October 1997

Chapter 3: Logistic Support of the Alliance's
New Strategy

Logistic implications of the New Strategy

307. The implications of the new strategy primarily focus on the need for greater flexibility in Alliance logistics, and on the mobile and multinational character of NATO's forces. Additionally, the increased need for a closer cooperation with non-NATO nations and the requirement to logistically support PSO under legal peacetime conditions have a substantial influence on NATO and national logistics. A number of logistic implications need to be addressed, and these are discussed in the following paragraphs.

308. Flexibility. Logistic support must be sufficient to accommodate strategic and operational requirements. The wide range of possible operations in and beyond NATO's area requires flexibility in providing logistic assets and supplies. This calls for:

  • appropriate levels of support;
  • timely availability of resources;
  • transportability of equipment;
  • tailoring of logistic support to the forces and their employment options, to provide the optimum support for operational roles;
  • providing NATO Commanders at the appropriate levels with the necessary logistic authorities according to the operational situation;
  • ensuring that logistic planning is executed as an integral part of defence planning, and at the same levels at which force and operational planning takes place; and
  • promoting the interoperability with non-NATO nations to enable them to participate in NATO-led PSO.

309. Strategic Mobility, Movement and Transportation.
To provide the requisite degree of flexibility of employment options, nations must make adequate provision for the strategic movement and transportation of forces. Capacity/capability planning can provide the ability to react to varying political and military requirements. Sufficient air and surface transport resources, combined with essential infrastructure support such as ports and airfields, and effective civil/military movements planning and control organizations, are prerequisites for the deployment, employment and redeployment of NATO forces (see Chapter 14).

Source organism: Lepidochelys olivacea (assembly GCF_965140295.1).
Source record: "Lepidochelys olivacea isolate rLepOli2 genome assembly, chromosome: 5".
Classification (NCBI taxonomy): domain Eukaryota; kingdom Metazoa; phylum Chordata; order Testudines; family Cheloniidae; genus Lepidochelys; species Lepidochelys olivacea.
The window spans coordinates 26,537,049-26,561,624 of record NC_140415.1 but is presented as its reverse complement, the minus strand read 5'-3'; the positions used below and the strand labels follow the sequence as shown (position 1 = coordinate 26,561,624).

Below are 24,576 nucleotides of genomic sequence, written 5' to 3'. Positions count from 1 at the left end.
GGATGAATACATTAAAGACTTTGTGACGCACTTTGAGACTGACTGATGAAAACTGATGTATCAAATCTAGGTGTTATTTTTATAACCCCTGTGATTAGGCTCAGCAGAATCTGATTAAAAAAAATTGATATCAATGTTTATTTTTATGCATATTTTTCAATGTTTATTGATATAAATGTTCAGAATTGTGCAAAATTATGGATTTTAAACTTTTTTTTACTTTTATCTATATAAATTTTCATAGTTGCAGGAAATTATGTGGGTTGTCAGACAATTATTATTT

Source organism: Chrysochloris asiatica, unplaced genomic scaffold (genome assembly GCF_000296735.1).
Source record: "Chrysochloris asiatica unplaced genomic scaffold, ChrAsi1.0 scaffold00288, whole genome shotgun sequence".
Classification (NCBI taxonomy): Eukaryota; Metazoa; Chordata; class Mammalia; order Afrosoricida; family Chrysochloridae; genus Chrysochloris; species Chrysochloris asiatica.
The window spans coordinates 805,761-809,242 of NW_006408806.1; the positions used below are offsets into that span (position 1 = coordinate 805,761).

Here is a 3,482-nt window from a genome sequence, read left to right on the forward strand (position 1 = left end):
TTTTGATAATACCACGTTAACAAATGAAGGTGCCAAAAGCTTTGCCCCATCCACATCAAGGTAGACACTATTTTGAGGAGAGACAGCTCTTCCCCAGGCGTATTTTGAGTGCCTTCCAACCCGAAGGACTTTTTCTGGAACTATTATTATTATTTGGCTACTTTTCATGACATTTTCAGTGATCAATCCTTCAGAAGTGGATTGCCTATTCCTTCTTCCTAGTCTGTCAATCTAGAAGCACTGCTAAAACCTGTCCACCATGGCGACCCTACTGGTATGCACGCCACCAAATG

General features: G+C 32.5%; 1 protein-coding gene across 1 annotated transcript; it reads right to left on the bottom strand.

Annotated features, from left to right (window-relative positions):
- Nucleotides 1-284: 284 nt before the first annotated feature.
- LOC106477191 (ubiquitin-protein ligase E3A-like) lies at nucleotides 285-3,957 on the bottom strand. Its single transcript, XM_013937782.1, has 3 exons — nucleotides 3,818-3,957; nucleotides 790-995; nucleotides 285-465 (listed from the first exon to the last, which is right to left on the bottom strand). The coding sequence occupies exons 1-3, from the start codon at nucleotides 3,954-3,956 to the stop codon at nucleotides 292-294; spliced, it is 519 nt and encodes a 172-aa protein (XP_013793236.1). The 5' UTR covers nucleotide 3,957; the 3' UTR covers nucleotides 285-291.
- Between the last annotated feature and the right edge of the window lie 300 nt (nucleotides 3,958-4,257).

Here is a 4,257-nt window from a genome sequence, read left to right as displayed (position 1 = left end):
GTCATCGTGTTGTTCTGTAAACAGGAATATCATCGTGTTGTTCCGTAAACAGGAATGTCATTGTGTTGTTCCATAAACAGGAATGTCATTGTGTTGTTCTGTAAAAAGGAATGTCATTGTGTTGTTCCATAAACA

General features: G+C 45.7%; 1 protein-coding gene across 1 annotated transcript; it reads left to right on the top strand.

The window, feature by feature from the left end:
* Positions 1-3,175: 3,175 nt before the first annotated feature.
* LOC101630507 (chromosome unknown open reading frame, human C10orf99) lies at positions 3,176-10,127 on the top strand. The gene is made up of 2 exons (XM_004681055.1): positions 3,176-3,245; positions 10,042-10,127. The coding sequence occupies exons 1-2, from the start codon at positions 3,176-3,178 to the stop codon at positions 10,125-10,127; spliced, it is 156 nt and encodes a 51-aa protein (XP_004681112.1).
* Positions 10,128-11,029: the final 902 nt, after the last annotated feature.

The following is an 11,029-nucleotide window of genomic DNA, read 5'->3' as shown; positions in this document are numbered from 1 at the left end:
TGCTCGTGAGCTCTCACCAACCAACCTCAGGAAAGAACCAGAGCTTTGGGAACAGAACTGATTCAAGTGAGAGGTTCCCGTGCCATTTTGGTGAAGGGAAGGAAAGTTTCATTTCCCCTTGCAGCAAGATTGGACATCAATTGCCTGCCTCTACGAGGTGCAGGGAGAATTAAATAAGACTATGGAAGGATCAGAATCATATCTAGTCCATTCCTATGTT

310. Multinationality. The Alliance's New Strategy as well as the new force structure demand for a substantial increase in multinational force structures and procedures. This must, of course, also be reflected in the logistic systems and structures of NATO and nations. Different modes of multinational support have been developed and have stood their first test during NATO's first PSO in the former Yugoslavia (see Chapter13). Additionally, adequate logistic authorities and responsibilities have been identified for NATO Commanders to give them the tools to properly coordinate and control multinational logistic structures and services (see Chapter 7).

311. Standardization. Levels of standardization will directly influence the combat effectiveness of NATO's forces, in particular that of multinational formations. Therefore, standardization of equipment, supplies and procedures is an overall logistic force multiplier and should always be taken into account. The interoperability of main equipment, interchangeability of combat supplies and commonality of procedures are the minimum objectives needed to attain combat effectiveness (see Chapter 17).